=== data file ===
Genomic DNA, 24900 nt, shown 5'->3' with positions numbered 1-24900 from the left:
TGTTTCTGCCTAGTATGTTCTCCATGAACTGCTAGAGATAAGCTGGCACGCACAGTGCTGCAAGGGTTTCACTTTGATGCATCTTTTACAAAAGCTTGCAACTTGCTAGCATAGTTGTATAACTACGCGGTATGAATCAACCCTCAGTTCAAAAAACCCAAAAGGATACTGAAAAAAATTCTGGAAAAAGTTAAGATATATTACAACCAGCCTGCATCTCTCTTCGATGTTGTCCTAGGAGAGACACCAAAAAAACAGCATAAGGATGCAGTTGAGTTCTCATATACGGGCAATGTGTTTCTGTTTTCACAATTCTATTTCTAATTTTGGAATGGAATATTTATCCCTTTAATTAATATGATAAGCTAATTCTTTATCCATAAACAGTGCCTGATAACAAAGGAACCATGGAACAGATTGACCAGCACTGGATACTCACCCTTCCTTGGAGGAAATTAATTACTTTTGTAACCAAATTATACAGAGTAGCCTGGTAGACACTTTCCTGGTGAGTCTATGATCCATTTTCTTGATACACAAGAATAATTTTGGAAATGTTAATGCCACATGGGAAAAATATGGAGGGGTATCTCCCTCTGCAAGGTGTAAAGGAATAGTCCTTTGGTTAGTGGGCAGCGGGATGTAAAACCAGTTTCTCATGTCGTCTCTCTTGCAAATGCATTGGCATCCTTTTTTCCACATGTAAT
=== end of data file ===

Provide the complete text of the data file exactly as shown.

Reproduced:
Genomic DNA, 24900 nt, shown 5'->3' with positions numbered 1-24900 from the left:
TGTTTCTGCCTAGTATGTTCTCCATGAACTGCTAGAGATAAGCTGGCACGCACAGTGCTGCAAGGGTTTCACTTTGATGCATCTTTTACAAAAGCTTGCAACTTGCTAGCATAGTTGTATAACTACGCGGTATGAATCAACCCTCAGTTCAAAAAACCCAAAAGGATACTGAAAAAAATTCTGGAAAAAGTTAAGATATATTACAACCAGCCTGCATCTCTCTTCGATGTTGTCCTAGGAGAGACACCAAAAAAACAGCATAAGGATGCAGTTGAGTTCTCATATACGGGCAATGTGTTTCTGTTTTCACAATTCTATTTCTAATTTTGGAATGGAATATTTATCCCTTTAATTAATATGATAAGCTAATTCTTTATCCATAAACAGTGCCTGATAACAAAGGAACCATGGAACAGATTGACCAGCACTGGATACTCACCCTTCCTTGGAGGAAATTAATTACTTTTGTAACCAAATTATACAGAGTAGCCTGGTAGACACTTTCCTGGTGAGTCTATGATCCATTTTCTTGATACACAAGAATAATTTTGGAAATGTTAATGCCACATGGGAAAAATATGGAGGGGTATCTCCCTCTGCAAGGTGTAAAGGAATAGTCCTTTGGTTAGTGGGCAGCGGGATGTAAAACCAGTTTCTCATGTCGTCTCTCTTGCAAATGCATTGGCATCCTTTTTTCCACATGTAAT